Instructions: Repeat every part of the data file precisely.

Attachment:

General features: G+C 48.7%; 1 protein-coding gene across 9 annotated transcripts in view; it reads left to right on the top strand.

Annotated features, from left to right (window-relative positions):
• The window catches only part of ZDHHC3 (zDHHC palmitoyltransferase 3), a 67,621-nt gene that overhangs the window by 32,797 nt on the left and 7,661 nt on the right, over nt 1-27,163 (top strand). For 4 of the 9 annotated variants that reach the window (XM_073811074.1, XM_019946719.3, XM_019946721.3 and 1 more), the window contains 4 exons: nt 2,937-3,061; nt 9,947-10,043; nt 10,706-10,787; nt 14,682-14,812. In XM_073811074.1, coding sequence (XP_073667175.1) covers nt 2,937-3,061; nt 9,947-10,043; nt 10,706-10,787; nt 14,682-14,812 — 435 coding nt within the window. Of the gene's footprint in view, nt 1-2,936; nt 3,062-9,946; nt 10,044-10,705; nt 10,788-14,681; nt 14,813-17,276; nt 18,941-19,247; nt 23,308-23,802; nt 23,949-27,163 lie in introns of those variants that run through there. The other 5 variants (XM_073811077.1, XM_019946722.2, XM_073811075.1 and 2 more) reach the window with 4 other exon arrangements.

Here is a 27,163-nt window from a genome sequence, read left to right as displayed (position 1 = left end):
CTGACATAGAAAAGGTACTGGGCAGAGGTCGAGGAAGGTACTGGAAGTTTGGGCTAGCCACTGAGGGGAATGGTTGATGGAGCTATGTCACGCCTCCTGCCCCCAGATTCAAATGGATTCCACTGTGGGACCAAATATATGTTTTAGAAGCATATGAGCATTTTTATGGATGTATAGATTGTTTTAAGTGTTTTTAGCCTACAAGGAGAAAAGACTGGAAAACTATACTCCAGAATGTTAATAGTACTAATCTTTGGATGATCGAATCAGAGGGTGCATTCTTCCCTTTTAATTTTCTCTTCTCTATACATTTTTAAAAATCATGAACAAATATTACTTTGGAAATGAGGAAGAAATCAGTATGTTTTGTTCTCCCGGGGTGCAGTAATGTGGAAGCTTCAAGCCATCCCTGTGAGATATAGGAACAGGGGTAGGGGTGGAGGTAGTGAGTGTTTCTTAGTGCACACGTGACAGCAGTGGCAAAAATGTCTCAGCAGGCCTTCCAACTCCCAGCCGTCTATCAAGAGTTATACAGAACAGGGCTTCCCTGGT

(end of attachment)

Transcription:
General features: G+C 48.7%; 1 protein-coding gene across 9 annotated transcripts in view; it reads left to right on the top strand.

Annotated features, from left to right (window-relative positions):
• The window catches only part of ZDHHC3 (zDHHC palmitoyltransferase 3), a 67,621-nt gene that overhangs the window by 32,797 nt on the left and 7,661 nt on the right, over nt 1-27,163 (top strand). For 4 of the 9 annotated variants that reach the window (XM_073811074.1, XM_019946719.3, XM_019946721.3 and 1 more), the window contains 4 exons: nt 2,937-3,061; nt 9,947-10,043; nt 10,706-10,787; nt 14,682-14,812. In XM_073811074.1, coding sequence (XP_073667175.1) covers nt 2,937-3,061; nt 9,947-10,043; nt 10,706-10,787; nt 14,682-14,812 — 435 coding nt within the window. Of the gene's footprint in view, nt 1-2,936; nt 3,062-9,946; nt 10,044-10,705; nt 10,788-14,681; nt 14,813-17,276; nt 18,941-19,247; nt 23,308-23,802; nt 23,949-27,163 lie in introns of those variants that run through there. The other 5 variants (XM_073811077.1, XM_019946722.2, XM_073811075.1 and 2 more) reach the window with 4 other exon arrangements.

Here is a 27,163-nt window from a genome sequence, read left to right as displayed (position 1 = left end):
CTGACATAGAAAAGGTACTGGGCAGAGGTCGAGGAAGGTACTGGAAGTTTGGGCTAGCCACTGAGGGGAATGGTTGATGGAGCTATGTCACGCCTCCTGCCCCCAGATTCAAATGGATTCCACTGTGGGACCAAATATATGTTTTAGAAGCATATGAGCATTTTTATGGATGTATAGATTGTTTTAAGTGTTTTTAGCCTACAAGGAGAAAAGACTGGAAAACTATACTCCAGAATGTTAATAGTACTAATCTTTGGATGATCGAATCAGAGGGTGCATTCTTCCCTTTTAATTTTCTCTTCTCTATACATTTTTAAAAATCATGAACAAATATTACTTTGGAAATGAGGAAGAAATCAGTATGTTTTGTTCTCCCGGGGTGCAGTAATGTGGAAGCTTCAAGCCATCCCTGTGAGATATAGGAACAGGGGTAGGGGTGGAGGTAGTGAGTGTTTCTTAGTGCACACGTGACAGCAGTGGCAAAAATGTCTCAGCAGGCCTTCCAACTCCCAGCCGTCTATCAAGAGTTATACAGAACAGGGCTTCCCTGGT